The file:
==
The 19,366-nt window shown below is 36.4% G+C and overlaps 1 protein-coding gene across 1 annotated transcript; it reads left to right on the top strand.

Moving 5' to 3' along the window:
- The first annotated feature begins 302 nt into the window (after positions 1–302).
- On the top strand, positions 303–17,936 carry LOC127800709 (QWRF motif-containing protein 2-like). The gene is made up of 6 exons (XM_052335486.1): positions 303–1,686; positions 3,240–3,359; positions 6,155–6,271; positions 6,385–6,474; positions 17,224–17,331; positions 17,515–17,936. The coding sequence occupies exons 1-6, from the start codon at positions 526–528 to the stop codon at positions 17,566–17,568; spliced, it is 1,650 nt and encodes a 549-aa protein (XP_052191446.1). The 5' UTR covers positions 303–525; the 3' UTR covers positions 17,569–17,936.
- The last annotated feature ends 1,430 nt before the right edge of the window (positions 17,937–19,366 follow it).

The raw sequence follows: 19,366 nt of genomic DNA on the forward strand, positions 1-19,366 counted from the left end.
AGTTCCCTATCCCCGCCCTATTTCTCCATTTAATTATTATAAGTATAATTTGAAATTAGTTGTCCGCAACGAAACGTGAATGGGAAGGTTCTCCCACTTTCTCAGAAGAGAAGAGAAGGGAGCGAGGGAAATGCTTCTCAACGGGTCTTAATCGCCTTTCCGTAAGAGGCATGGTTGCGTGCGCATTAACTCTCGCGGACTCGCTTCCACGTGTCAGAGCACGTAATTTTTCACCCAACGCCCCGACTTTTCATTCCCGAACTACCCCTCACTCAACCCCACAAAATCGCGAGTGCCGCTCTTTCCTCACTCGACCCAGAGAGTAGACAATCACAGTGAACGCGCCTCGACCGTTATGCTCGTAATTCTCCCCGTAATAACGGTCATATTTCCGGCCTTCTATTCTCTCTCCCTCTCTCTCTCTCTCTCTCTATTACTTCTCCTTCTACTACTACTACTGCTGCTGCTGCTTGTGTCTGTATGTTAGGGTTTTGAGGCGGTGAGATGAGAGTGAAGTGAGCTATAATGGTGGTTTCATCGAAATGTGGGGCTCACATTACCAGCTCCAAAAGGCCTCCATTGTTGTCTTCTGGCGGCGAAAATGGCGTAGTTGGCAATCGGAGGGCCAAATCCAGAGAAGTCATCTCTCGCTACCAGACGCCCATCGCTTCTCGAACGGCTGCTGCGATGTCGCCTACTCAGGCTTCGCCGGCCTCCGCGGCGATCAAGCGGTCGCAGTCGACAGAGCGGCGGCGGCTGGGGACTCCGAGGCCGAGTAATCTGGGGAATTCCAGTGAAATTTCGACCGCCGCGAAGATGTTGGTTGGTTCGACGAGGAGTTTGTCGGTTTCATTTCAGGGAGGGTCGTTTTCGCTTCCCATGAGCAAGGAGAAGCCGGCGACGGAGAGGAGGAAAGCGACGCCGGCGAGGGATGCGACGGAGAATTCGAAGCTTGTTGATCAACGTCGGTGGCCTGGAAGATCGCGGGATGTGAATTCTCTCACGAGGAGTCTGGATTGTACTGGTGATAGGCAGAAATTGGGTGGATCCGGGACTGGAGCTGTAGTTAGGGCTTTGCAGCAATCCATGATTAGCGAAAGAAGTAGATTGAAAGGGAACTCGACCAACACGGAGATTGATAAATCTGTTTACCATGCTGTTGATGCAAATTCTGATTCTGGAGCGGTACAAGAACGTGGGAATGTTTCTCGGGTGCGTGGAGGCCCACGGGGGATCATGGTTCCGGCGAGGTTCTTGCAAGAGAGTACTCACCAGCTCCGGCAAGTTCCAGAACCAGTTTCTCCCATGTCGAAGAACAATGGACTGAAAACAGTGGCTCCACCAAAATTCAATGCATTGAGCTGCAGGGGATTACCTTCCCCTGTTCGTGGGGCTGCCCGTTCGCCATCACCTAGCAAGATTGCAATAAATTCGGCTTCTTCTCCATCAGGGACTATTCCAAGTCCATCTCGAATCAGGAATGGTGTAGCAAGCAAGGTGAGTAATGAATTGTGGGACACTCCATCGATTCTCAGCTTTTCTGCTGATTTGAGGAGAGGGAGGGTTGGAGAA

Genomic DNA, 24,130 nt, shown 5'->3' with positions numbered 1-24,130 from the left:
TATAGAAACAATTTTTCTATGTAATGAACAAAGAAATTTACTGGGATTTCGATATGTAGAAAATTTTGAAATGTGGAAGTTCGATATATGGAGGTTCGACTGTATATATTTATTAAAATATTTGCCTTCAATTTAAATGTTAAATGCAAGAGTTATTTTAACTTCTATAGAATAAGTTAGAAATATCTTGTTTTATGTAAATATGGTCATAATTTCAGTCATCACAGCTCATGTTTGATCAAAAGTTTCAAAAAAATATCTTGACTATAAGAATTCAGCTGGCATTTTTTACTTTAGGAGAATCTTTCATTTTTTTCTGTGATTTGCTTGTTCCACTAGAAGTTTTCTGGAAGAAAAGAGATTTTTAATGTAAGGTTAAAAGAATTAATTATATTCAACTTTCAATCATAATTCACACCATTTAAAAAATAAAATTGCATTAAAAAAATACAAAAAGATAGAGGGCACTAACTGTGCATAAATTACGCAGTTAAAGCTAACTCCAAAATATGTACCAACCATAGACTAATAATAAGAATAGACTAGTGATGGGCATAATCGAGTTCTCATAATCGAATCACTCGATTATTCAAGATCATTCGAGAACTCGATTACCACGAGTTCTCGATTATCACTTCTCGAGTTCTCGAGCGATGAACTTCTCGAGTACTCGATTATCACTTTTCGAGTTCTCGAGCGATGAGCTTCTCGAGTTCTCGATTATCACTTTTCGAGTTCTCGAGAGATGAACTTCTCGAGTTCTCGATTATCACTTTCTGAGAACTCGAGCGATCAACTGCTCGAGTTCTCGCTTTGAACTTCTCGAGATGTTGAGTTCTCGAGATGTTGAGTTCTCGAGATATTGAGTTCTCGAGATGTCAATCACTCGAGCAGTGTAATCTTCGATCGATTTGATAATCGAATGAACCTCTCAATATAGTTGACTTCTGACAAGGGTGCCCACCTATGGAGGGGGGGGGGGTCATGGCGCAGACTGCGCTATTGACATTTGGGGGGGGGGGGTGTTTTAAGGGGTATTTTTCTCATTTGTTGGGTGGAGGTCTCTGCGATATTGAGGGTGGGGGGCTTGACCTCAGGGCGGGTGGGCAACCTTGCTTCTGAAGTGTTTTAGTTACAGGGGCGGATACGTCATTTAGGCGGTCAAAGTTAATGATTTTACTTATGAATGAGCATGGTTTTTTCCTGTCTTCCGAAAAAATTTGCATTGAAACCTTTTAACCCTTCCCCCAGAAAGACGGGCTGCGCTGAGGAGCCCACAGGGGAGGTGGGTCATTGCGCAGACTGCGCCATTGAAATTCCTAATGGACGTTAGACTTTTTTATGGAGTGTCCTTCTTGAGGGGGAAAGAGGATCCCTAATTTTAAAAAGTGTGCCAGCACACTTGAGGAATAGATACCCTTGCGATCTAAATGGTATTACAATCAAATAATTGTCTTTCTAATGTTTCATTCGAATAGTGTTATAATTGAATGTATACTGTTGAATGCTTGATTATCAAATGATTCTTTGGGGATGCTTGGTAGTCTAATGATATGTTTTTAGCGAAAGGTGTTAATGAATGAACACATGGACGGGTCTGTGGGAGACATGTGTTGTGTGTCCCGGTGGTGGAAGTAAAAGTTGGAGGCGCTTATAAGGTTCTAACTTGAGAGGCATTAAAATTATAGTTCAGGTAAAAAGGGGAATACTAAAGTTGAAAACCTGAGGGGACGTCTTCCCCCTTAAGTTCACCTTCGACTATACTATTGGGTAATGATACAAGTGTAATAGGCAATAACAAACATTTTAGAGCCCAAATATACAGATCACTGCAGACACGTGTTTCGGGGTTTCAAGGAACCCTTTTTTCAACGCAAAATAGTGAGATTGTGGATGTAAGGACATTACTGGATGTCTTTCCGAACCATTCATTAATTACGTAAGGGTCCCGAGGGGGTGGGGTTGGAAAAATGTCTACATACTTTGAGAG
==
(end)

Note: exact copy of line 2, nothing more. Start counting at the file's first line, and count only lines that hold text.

Moving 5' to 3' along the window: